Chinese Emperors: Puyi--Tientsin

Figure 1.--This press photo shows the deposed boy emperor Puyi in the Japanese-contolledcport of Tientsin with his wife. They are in the garden of their home, surronded by Japanese army officers. The photograph was dated August 24, 1927. The two were married when they were very young. Note the beautiful embroidery on her dress.

Eventuually Puyi moved to the Japanese concession at Tientsin. Here he was beyound Nationalist control. This had been the German treaty port, but was seized by the British and Japanese during World War I. Nationalist China was attempting to get the Japanese to return the port to China. Puyi at the time called this his "flight to freedom". He was to later see it as entering "the tiger's mouth". [Puyi] Tientsin was an important port and much more cosmopolitan than Beijing. The Japanese allowed Puyi to set up a court there. Japanese Army officers treated him with great defference. He was fed accounts of how the Chinese were abusing Manchuria. They told him that Japan was ready to assist him to take back what was rightfully his--the homeland of the Manchus. Puyi and his wife Elizabeth in Tientsin had very busy social lives, but they were not intimate. Puyi in fact was closer to Wen Hsiu, but she was not content with being a consort and demanded a divorce. While in Tientsin, Puyi learned that the Kuomintang forces had dynamited the Eastern Tombs of the Manchu rulers, including that of the Dowager Empress, looting and desecrating them (1928). He had been trained since childhood in the Chinese tradition of ancestor worship and extremely disturbed by the news. This turned him further against the Nationalist Chinese (Republic) and toward the Japanese. Up until this time he had resisted offers by the Japanese concerning Manchuria. This apparently helped convince him to actively work against the Nationalist Chinese and the Kuomintang. Mnchuria was of course the traditional homeland of the Manchu Dynaty.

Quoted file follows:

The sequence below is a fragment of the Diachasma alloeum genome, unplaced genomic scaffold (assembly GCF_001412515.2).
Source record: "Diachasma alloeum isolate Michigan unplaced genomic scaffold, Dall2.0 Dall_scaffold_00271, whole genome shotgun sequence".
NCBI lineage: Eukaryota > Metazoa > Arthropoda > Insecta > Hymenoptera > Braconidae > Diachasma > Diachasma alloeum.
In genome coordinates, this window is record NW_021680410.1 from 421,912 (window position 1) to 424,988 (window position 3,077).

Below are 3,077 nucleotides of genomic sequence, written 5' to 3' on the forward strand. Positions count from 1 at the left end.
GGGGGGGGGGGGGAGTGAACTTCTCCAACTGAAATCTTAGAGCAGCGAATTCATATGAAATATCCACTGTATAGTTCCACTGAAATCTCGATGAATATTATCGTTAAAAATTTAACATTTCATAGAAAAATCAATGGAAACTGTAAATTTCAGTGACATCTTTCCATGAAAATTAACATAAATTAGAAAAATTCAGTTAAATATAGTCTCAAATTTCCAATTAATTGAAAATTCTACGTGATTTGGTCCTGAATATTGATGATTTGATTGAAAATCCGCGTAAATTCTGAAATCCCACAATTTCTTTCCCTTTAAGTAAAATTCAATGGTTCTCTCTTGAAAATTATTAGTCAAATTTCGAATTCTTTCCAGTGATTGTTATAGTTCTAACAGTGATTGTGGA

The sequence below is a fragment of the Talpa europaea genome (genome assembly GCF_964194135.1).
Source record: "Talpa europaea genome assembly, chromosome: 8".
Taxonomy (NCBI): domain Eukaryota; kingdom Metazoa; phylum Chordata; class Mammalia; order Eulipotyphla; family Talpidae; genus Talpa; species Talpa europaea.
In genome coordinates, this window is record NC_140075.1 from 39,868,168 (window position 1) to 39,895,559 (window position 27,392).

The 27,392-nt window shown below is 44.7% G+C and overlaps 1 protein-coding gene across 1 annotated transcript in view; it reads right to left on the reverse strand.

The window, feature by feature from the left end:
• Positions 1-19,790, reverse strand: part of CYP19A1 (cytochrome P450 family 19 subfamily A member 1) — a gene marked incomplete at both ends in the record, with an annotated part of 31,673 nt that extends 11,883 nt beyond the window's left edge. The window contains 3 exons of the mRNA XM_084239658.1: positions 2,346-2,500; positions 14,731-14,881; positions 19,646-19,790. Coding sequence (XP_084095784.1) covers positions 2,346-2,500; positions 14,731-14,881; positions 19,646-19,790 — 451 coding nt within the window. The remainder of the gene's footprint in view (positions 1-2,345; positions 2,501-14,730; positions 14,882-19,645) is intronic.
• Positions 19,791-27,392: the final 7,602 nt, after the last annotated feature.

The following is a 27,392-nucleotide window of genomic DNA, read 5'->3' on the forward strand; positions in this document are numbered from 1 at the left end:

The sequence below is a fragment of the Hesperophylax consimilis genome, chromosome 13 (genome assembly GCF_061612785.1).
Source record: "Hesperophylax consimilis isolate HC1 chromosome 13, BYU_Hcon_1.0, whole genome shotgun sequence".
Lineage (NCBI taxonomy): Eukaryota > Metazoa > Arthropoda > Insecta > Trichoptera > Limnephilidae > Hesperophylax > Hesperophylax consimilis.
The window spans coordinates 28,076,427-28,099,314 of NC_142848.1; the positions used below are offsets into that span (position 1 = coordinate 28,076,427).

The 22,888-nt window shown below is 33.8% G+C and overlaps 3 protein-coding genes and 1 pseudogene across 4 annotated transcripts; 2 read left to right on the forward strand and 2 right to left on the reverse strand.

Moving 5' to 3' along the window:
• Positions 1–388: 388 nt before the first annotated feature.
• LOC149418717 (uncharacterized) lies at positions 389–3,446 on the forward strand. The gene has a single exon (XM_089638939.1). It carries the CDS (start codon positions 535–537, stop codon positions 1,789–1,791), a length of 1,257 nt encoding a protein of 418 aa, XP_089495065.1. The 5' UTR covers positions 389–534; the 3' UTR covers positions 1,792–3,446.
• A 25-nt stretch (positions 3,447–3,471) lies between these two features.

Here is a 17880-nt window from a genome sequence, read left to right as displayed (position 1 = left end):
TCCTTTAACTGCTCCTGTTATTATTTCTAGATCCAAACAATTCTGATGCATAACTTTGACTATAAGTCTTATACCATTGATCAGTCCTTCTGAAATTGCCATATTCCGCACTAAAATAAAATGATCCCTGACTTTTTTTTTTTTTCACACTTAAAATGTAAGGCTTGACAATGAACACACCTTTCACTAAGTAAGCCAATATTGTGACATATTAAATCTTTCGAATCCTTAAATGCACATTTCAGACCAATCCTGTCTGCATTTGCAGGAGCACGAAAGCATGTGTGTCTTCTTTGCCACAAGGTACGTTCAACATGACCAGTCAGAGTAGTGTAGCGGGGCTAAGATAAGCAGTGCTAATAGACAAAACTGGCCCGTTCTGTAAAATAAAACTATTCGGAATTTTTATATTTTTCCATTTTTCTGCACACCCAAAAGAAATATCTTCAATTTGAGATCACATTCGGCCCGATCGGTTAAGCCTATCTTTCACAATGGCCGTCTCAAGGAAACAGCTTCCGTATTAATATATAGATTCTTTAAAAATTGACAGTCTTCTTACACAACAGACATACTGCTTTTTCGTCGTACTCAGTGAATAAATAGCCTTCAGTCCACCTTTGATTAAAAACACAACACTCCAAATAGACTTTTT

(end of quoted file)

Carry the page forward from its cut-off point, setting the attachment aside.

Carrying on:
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Created: 11:40 PM 7/16/2008
Last updated: 11:40 PM 7/16/2008